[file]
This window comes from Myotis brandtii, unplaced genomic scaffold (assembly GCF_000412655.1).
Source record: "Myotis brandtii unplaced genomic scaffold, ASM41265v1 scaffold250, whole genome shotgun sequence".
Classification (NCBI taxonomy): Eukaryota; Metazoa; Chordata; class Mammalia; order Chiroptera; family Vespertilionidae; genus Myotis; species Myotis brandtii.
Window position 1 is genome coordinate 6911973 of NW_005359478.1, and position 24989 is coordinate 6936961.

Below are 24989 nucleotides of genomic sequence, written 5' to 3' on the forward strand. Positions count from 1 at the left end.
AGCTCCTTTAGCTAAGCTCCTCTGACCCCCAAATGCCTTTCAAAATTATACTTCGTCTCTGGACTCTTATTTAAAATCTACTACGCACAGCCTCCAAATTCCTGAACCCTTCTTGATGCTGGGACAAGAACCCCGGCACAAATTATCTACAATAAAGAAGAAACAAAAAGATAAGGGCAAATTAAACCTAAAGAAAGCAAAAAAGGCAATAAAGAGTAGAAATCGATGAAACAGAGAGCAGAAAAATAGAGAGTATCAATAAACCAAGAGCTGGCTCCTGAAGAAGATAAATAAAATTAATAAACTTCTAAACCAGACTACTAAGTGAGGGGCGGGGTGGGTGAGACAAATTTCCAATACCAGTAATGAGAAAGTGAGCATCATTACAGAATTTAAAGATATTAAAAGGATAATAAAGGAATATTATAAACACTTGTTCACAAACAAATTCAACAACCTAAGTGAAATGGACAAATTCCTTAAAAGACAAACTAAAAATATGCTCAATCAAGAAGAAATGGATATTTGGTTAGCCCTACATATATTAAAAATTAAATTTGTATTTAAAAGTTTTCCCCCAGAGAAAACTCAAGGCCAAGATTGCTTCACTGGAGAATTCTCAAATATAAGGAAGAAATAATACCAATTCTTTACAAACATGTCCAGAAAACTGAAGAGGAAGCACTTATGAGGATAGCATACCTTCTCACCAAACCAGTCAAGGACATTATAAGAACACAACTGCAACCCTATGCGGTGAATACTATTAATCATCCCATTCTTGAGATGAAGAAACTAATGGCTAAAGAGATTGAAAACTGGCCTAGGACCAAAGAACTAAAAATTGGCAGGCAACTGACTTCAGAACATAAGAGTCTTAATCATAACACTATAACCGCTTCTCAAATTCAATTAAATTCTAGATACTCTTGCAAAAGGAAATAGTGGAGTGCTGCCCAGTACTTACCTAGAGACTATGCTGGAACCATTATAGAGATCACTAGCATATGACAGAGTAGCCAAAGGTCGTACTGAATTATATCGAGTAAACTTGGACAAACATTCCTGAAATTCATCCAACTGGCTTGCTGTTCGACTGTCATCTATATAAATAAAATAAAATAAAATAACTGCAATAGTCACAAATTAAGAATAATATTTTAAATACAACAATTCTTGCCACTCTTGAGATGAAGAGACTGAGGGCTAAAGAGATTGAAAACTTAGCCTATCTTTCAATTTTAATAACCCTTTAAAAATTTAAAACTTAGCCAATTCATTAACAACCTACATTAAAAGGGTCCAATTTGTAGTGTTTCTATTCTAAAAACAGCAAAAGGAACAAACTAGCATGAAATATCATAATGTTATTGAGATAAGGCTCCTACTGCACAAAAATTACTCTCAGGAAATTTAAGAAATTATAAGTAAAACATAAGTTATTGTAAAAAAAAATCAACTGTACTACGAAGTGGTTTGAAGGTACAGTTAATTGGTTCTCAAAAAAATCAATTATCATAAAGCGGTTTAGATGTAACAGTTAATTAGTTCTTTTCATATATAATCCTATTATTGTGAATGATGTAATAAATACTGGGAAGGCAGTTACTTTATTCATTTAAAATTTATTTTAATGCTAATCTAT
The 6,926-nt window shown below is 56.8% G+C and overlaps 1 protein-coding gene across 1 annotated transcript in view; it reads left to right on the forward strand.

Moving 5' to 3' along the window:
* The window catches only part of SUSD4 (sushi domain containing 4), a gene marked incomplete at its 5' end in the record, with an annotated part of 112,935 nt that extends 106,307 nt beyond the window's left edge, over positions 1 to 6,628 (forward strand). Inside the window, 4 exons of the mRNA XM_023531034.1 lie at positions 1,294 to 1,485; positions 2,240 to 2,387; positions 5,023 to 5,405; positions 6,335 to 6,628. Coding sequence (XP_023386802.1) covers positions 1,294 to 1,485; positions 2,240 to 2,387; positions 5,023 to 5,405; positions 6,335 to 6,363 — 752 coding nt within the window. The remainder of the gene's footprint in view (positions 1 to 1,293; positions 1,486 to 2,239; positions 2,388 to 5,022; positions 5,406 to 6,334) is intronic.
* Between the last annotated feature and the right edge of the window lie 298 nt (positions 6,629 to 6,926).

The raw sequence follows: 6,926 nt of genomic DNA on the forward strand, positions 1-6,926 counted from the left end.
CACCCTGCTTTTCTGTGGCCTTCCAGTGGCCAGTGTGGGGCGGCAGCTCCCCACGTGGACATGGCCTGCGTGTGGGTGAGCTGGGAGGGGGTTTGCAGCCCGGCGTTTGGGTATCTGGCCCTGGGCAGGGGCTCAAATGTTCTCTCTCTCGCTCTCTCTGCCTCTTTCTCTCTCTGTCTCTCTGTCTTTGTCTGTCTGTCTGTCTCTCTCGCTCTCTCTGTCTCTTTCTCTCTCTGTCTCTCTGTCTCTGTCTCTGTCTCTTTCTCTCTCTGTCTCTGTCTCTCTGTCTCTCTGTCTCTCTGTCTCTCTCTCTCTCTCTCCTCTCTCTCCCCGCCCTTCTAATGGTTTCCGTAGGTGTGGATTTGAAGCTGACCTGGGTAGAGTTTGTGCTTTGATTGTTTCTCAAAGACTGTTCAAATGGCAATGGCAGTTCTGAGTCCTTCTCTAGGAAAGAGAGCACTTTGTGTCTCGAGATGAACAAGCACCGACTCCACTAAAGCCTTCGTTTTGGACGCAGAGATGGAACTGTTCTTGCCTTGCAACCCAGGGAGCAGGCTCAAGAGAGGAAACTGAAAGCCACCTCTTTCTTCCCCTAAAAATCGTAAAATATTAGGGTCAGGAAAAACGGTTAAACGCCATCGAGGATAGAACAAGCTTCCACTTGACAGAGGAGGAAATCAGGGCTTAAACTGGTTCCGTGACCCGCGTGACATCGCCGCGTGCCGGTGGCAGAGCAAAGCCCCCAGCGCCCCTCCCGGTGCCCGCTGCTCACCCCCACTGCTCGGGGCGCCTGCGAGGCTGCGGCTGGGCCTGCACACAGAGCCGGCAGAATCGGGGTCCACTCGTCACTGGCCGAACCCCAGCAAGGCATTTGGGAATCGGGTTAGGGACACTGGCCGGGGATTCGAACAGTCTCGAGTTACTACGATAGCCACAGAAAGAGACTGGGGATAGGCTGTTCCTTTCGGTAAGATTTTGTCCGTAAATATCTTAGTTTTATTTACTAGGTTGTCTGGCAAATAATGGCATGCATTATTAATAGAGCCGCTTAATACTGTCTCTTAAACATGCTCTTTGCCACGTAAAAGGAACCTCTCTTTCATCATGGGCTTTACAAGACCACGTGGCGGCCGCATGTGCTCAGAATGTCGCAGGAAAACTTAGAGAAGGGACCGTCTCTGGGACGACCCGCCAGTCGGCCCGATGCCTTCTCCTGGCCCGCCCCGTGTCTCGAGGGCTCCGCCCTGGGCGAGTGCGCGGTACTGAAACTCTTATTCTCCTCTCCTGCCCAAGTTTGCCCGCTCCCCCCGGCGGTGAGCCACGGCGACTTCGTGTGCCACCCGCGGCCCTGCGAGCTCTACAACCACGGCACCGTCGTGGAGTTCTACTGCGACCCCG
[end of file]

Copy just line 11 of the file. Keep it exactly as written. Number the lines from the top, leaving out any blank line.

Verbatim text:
The raw sequence follows: 6,926 nt of genomic DNA on the forward strand, positions 1-6,926 counted from the left end.